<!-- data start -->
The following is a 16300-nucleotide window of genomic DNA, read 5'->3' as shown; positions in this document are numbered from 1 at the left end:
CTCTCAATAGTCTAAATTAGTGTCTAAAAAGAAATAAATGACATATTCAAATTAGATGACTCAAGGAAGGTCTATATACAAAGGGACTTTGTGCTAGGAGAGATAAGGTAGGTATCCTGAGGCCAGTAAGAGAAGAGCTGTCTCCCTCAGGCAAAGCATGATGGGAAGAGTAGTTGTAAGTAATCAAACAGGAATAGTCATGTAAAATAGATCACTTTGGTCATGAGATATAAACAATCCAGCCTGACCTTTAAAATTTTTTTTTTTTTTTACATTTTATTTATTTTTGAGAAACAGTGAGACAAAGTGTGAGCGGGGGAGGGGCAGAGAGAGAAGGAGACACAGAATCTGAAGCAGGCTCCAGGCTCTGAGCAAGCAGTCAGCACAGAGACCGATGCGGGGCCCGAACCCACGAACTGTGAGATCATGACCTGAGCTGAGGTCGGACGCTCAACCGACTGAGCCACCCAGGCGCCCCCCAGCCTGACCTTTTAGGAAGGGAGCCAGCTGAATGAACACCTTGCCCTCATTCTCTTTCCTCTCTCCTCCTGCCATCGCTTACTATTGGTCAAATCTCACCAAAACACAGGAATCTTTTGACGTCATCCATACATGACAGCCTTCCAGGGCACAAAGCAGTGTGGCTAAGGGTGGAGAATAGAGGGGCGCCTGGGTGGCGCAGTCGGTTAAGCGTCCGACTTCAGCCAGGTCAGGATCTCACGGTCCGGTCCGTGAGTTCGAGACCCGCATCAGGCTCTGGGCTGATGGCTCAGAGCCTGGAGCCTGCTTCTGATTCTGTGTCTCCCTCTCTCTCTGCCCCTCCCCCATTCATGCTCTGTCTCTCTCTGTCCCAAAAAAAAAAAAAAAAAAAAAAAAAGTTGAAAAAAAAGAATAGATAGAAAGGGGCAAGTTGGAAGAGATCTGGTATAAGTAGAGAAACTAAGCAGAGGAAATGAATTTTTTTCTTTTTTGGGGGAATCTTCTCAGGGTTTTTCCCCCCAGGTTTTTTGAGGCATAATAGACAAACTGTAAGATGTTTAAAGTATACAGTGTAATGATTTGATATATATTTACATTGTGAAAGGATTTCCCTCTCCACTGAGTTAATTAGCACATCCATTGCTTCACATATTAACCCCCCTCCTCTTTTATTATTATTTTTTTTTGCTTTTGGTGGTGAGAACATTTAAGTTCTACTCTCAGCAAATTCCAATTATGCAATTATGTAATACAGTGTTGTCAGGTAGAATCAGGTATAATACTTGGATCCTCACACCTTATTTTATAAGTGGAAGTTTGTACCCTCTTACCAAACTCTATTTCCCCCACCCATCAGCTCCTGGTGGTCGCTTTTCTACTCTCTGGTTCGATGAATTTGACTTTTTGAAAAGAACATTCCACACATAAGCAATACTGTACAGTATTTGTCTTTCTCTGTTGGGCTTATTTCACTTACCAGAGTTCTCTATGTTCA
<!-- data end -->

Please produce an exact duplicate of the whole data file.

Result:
The following is a 16300-nucleotide window of genomic DNA, read 5'->3' as shown; positions in this document are numbered from 1 at the left end:
CTCTCAATAGTCTAAATTAGTGTCTAAAAAGAAATAAATGACATATTCAAATTAGATGACTCAAGGAAGGTCTATATACAAAGGGACTTTGTGCTAGGAGAGATAAGGTAGGTATCCTGAGGCCAGTAAGAGAAGAGCTGTCTCCCTCAGGCAAAGCATGATGGGAAGAGTAGTTGTAAGTAATCAAACAGGAATAGTCATGTAAAATAGATCACTTTGGTCATGAGATATAAACAATCCAGCCTGACCTTTAAAATTTTTTTTTTTTTTTACATTTTATTTATTTTTGAGAAACAGTGAGACAAAGTGTGAGCGGGGGAGGGGCAGAGAGAGAAGGAGACACAGAATCTGAAGCAGGCTCCAGGCTCTGAGCAAGCAGTCAGCACAGAGACCGATGCGGGGCCCGAACCCACGAACTGTGAGATCATGACCTGAGCTGAGGTCGGACGCTCAACCGACTGAGCCACCCAGGCGCCCCCCAGCCTGACCTTTTAGGAAGGGAGCCAGCTGAATGAACACCTTGCCCTCATTCTCTTTCCTCTCTCCTCCTGCCATCGCTTACTATTGGTCAAATCTCACCAAAACACAGGAATCTTTTGACGTCATCCATACATGACAGCCTTCCAGGGCACAAAGCAGTGTGGCTAAGGGTGGAGAATAGAGGGGCGCCTGGGTGGCGCAGTCGGTTAAGCGTCCGACTTCAGCCAGGTCAGGATCTCACGGTCCGGTCCGTGAGTTCGAGACCCGCATCAGGCTCTGGGCTGATGGCTCAGAGCCTGGAGCCTGCTTCTGATTCTGTGTCTCCCTCTCTCTCTGCCCCTCCCCCATTCATGCTCTGTCTCTCTCTGTCCCAAAAAAAAAAAAAAAAAAAAAAAAAGTTGAAAAAAAAGAATAGATAGAAAGGGGCAAGTTGGAAGAGATCTGGTATAAGTAGAGAAACTAAGCAGAGGAAATGAATTTTTTTCTTTTTTGGGGGAATCTTCTCAGGGTTTTTCCCCCCAGGTTTTTTGAGGCATAATAGACAAACTGTAAGATGTTTAAAGTATACAGTGTAATGATTTGATATATATTTACATTGTGAAAGGATTTCCCTCTCCACTGAGTTAATTAGCACATCCATTGCTTCACATATTAACCCCCCTCCTCTTTTATTATTATTTTTTTTTGCTTTTGGTGGTGAGAACATTTAAGTTCTACTCTCAGCAAATTCCAATTATGCAATTATGTAATACAGTGTTGTCAGGTAGAATCAGGTATAATACTTGGATCCTCACACCTTATTTTATAAGTGGAAGTTTGTACCCTCTTACCAAACTCTATTTCCCCCACCCATCAGCTCCTGGTGGTCGCTTTTCTACTCTCTGGTTCGATGAATTTGACTTTTTGAAAAGAACATTCCACACATAAGCAATACTGTACAGTATTTGTCTTTCTCTGTTGGGCTTATTTCACTTACCAGAGTTCTCTATGTTCA